The Conversation, May 27, 2020

Bill Hare: Director, Climate Analytics, Adjunct Professor, Murdoch University (Perth), Visiting scientist, Potsdam Institute for Climate Impact Research

Ursula Fuentes: Murdoch University

Every few years, the idea that gas will help Australia transition to a zero-emissions economy seems to re-emerge, as if no one had thought of it before. Federal energy minister Angus Taylor is the latest politician to jump on the gas bandwagon.

Taylor wants taxpayer money invested in fast-start gas projects to drive the post-pandemic recovery. His government plans to extend the emissions reduction fund to fossil fuel projects using carbon capture and storage.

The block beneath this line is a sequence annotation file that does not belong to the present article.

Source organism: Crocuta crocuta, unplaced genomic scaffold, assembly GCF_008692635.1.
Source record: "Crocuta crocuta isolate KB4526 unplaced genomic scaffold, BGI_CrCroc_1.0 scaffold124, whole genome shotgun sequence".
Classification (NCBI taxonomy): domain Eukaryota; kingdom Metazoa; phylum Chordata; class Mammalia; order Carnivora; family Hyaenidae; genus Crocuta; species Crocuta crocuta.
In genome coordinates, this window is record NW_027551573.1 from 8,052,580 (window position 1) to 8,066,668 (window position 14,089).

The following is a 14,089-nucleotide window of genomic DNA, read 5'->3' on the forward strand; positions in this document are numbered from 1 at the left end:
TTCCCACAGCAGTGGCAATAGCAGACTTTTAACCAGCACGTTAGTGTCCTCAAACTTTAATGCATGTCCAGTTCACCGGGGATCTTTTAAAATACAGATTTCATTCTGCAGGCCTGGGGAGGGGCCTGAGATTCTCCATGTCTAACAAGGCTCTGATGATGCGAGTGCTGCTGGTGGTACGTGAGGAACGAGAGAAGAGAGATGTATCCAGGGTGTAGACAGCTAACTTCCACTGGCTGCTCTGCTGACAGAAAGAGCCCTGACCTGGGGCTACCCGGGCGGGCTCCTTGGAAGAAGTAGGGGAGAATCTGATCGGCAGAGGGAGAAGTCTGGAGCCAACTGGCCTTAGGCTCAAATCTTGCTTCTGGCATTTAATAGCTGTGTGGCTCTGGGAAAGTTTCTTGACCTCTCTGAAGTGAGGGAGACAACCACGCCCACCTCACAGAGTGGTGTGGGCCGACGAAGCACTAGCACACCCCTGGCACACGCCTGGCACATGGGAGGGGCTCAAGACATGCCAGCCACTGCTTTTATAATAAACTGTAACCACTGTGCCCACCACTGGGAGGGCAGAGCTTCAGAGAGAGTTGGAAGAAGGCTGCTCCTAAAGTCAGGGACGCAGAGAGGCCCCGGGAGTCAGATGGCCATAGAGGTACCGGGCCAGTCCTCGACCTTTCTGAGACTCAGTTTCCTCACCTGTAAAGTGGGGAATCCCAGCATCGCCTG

Amid all these gas plans, there is little talk of the damage this would wreak on the climate. We need only look to Woodside’s Burrup Hub proposal in Western Australia to find evidence of the staggering potential impact. By the end of its life in 2070, the project and the gas it produces will emit about six billion tonnes of greenhouse gas. That’s about 1.5% of the 420 billion tonnes of CO2 world can emit between 2018 and 2100 if it wants to stay below 1.5℃ of global warming.

This project alone exposes as a furphy the claim that natural gas is a viable transition fuel.

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